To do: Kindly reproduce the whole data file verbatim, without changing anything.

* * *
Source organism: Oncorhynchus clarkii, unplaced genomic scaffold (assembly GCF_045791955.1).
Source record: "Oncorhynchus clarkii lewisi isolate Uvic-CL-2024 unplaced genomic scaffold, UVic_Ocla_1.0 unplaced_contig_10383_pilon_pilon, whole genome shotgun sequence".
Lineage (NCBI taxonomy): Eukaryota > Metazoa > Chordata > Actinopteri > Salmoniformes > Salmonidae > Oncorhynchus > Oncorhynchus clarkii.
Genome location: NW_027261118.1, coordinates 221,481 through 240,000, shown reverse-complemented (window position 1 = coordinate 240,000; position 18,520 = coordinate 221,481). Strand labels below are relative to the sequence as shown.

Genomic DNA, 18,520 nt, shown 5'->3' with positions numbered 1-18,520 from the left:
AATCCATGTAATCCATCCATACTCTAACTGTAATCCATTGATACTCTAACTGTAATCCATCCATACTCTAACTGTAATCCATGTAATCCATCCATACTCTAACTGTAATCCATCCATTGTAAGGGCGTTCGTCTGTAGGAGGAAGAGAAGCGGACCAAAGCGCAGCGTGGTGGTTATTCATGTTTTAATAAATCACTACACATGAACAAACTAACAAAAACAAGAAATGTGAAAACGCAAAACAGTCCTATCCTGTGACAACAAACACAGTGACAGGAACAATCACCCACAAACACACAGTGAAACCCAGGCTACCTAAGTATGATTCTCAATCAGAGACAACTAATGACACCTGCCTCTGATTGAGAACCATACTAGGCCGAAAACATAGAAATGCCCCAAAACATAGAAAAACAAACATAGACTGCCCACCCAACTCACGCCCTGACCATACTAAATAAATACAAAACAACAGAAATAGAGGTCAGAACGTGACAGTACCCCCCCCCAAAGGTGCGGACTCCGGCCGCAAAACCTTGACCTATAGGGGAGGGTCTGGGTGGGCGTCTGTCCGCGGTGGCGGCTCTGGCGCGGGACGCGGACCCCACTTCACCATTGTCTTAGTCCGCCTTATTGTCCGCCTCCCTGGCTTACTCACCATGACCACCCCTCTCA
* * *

Source organism: Oncorhynchus clarkii, unplaced genomic scaffold (assembly GCF_045791955.1).
Source record: "Oncorhynchus clarkii lewisi isolate Uvic-CL-2024 unplaced genomic scaffold, UVic_Ocla_1.0 unplaced_contig_10383_pilon_pilon, whole genome shotgun sequence".
Lineage (NCBI taxonomy): Eukaryota > Metazoa > Chordata > Actinopteri > Salmoniformes > Salmonidae > Oncorhynchus > Oncorhynchus clarkii.
Genome location: NW_027261118.1, coordinates 221,481 through 240,000, shown reverse-complemented (window position 1 = coordinate 240,000; position 18,520 = coordinate 221,481). Strand labels below are relative to the sequence as shown.

Genomic DNA, 18,520 nt, shown 5'->3' with positions numbered 1-18,520 from the left:
AATCCATGTAATCCATCCATACTCTAACTGTAATCCATTGATACTCTAACTGTAATCCATCCATACTCTAACTGTAATCCATGTAATCCATCCATACTCTAACTGTAATCCATCCATTGTAAGGGCGTTCGTCTGTAGGAGGAAGAGAAGCGGACCAAAGCGCAGCGTGGTGGTTATTCATGTTTTAATAAATCACTACACATGAACAAACTAACAAAAACAAGAAATGTGAAAACGCAAAACAGTCCTATCCTGTGACAACAAACACAGTGACAGGAACAATCACCCACAAACACACAGTGAAACCCAGGCTACCTAAGTATGATTCTCAATCAGAGACAACTAATGACACCTGCCTCTGATTGAGAACCATACTAGGCCGAAAACATAGAAATGCCCCAAAACATAGAAAAACAAACATAGACTGCCCACCCAACTCACGCCCTGACCATACTAAATAAATACAAAACAACAGAAATAGAGGTCAGAACGTGACAGTACCCCCCCCCAAAGGTGCGGACTCCGGCCGCAAAACCTTGACCTATAGGGGAGGGTCTGGGTGGGCGTCTGTCCGCGGTGGCGGCTCTGGCGCGGGACGCGGACCCCACTTCACCATTGTCTTAGTCCGCCTTATTGTCCGCCTCCCTGGCTTACTCACCATGACCACCCCTCTCA